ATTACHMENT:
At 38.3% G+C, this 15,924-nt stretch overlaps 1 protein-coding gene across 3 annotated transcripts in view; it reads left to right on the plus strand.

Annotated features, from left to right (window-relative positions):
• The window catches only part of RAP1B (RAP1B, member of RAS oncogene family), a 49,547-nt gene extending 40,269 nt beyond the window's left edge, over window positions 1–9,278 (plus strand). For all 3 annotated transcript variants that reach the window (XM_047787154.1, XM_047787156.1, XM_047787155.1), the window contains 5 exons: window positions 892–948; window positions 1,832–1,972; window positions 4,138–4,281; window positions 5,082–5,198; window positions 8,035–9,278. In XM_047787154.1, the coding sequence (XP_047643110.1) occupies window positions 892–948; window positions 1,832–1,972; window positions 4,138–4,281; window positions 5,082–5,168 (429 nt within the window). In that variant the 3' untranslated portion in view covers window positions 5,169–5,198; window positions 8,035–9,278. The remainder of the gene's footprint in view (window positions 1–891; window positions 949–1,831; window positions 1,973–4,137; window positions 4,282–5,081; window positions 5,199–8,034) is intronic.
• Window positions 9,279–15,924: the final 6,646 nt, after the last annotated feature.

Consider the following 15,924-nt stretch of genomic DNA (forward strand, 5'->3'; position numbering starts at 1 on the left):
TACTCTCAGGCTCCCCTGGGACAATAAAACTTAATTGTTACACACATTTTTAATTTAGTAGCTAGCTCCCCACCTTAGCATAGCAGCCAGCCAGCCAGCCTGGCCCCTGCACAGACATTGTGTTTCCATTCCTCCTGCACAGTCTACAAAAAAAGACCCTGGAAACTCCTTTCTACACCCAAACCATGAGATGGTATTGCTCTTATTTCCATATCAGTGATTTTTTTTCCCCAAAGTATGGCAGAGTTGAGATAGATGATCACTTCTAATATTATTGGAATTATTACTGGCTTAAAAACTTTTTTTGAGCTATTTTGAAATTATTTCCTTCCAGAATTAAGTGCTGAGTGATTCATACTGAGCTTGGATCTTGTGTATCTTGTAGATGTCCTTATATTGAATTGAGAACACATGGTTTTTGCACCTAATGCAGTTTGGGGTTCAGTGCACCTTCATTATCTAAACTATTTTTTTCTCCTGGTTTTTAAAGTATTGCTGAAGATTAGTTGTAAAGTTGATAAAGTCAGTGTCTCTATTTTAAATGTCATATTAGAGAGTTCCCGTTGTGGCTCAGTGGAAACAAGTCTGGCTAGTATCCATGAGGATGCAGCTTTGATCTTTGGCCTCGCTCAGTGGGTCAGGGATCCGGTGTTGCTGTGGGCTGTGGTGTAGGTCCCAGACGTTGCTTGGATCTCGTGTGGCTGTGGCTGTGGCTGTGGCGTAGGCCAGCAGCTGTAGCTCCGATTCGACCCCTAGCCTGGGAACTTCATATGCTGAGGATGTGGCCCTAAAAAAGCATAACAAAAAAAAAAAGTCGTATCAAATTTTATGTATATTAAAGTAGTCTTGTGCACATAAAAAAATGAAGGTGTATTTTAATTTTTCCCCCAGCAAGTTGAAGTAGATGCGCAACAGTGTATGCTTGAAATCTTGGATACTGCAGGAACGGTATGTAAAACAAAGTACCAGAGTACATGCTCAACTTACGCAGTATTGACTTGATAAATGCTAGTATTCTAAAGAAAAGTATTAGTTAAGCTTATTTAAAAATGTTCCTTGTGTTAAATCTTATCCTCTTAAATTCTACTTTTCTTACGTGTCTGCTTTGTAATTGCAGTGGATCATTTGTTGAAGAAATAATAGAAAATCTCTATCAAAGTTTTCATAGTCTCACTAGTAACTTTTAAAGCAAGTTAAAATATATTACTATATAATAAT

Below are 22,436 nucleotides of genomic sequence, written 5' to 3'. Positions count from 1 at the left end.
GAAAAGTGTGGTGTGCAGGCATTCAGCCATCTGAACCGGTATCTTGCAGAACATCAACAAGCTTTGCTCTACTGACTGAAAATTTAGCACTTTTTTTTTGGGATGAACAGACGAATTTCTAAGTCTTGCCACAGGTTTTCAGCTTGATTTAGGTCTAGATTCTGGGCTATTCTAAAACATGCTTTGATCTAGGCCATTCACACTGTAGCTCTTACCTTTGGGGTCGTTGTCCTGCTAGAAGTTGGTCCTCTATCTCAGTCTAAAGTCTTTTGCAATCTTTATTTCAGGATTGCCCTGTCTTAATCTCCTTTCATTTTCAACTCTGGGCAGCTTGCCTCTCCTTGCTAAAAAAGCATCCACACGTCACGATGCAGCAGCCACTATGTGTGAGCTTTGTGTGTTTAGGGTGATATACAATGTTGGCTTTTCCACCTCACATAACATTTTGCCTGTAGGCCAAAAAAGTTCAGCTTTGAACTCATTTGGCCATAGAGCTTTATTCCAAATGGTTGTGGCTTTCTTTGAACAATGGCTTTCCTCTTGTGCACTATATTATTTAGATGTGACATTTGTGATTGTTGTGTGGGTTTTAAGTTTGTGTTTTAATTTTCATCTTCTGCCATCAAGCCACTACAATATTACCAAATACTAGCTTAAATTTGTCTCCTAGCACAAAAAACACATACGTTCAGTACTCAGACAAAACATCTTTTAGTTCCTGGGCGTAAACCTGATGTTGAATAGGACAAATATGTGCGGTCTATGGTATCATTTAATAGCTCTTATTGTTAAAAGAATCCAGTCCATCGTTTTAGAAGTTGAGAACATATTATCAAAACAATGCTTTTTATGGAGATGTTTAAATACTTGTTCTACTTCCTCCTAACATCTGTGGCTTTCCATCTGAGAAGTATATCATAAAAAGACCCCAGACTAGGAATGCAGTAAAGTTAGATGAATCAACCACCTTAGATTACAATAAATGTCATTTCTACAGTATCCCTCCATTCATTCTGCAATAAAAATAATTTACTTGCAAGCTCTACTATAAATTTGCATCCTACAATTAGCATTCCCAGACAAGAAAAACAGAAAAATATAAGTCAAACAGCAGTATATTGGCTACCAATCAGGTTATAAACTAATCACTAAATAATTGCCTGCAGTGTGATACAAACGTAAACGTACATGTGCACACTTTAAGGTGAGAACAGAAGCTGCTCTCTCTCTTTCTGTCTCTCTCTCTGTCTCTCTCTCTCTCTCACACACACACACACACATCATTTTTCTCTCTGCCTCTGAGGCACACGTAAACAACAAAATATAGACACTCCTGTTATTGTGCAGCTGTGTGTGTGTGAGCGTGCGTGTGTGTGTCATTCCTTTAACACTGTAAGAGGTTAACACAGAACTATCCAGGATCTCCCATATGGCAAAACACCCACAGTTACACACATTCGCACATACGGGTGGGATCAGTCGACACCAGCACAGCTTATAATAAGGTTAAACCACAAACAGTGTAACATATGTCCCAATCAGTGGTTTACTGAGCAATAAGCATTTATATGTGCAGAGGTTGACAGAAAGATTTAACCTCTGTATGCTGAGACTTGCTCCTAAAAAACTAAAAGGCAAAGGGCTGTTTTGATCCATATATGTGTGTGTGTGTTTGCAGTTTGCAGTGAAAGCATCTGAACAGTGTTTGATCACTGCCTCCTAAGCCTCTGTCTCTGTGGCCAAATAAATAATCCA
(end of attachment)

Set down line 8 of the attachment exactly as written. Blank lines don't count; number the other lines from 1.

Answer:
GAAAAGTGTGGTGTGCAGGCATTCAGCCATCTGAACCGGTATCTTGCAGAACATCAACAAGCTTTGCTCTACTGACTGAAAATTTAGCACTTTTTTTTTGGGATGAACAGACGAATTTCTAAGTCTTGCCACAGGTTTTCAGCTTGATTTAGGTCTAGATTCTGGGCTATTCTAAAACATGCTTTGATCTAGGCCATTCACACTGTAGCTCTTACCTTTGGGGTCGTTGTCCTGCTAGAAGTTGGTCCTCTATCTCAGTCTAAAGTCTTTTGCAATCTTTATTTCAGGATTGCCCTGTCTTAATCTCCTTTCATTTTCAACTCTGGGCAGCTTGCCTCTCCTTGCTAAAAAAGCATCCACACGTCACGATGCAGCAGCCACTATGTGTGAGCTTTGTGTGTTTAGGGTGATATACAATGTTGGCTTTTCCACCTCACATAACATTTTGCCTGTAGGCCAAAAAAGTTCAGCTTTGAACTCATTTGGCCATAGAGCTTTATTCCAAATGGTTGTGGCTTTCTTTGAACAATGGCTTTCCTCTTGTGCACTATATTATTTAGATGTGACATTTGTGATTGTTGTGTGGGTTTTAAGTTTGTGTTTTAATTTTCATCTTCTGCCATCAAGCCACTACAATATTACCAAATACTAGCTTAAATTTGTCTCCTAGCACAAAAAACACATACGTTCAGTACTCAGACAAAACATCTTTTAGTTCCTGGGCGTAAACCTGATGTTGAATAGGACAAATATGTGCGGTCTATGGTATCATTTAATAGCTCTTATTGTTAAAAGAATCCAGTCCATCGTTTTAGAAGTTGAGAACATATTATCAAAACAATGCTTTTTATGGAGATGTTTAAATACTTGTTCTACTTCCTCCTAACATCTGTGGCTTTCCATCTGAGAAGTATATCATAAAAAGACCCCAGACTAGGAATGCAGTAAAGTTAGATGAATCAACCACCTTAGATTACAATAAATGTCATTTCTACAGTATCCCTCCATTCATTCTGCAATAAAAATAATTTACTTGCAAGCTCTACTATAAATTTGCATCCTACAATTAGCATTCCCAGACAAGAAAAACAGAAAAATATAAGTCAAACAGCAGTATATTGGCTACCAATCAGGTTATAAACTAATCACTAAATAATTGCCTGCAGTGTGATACAAACGTAAACGTACATGTGCACACTTTAAGGTGAGAACAGAAGCTGCTCTCTCTCTTTCTGTCTCTCTCTCTGTCTCTCTCTCTCTCTCACACACACACACACACATCATTTTTCTCTCTGCCTCTGAGGCACACGTAAACAACAAAATATAGACACTCCTGTTATTGTGCAGCTGTGTGTGTGTGAGCGTGCGTGTGTGTGTCATTCCTTTAACACTGTAAGAGGTTAACACAGAACTATCCAGGATCTCCCATATGGCAAAACACCCACAGTTACACACATTCGCACATACGGGTGGGATCAGTCGACACCAGCACAGCTTATAATAAGGTTAAACCACAAACAGTGTAACATATGTCCCAATCAGTGGTTTACTGAGCAATAAGCATTTATATGTGCAGAGGTTGACAGAAAGATTTAACCTCTGTATGCTGAGACTTGCTCCTAAAAAACTAAAAGGCAAAGGGCTGTTTTGATCCATATATGTGTGTGTGTGTTTGCAGTTTGCAGTGAAAGCATCTGAACAGTGTTTGATCACTGCCTCCTAAGCCTCTGTCTCTGTGGCCAAATAAATAATCCA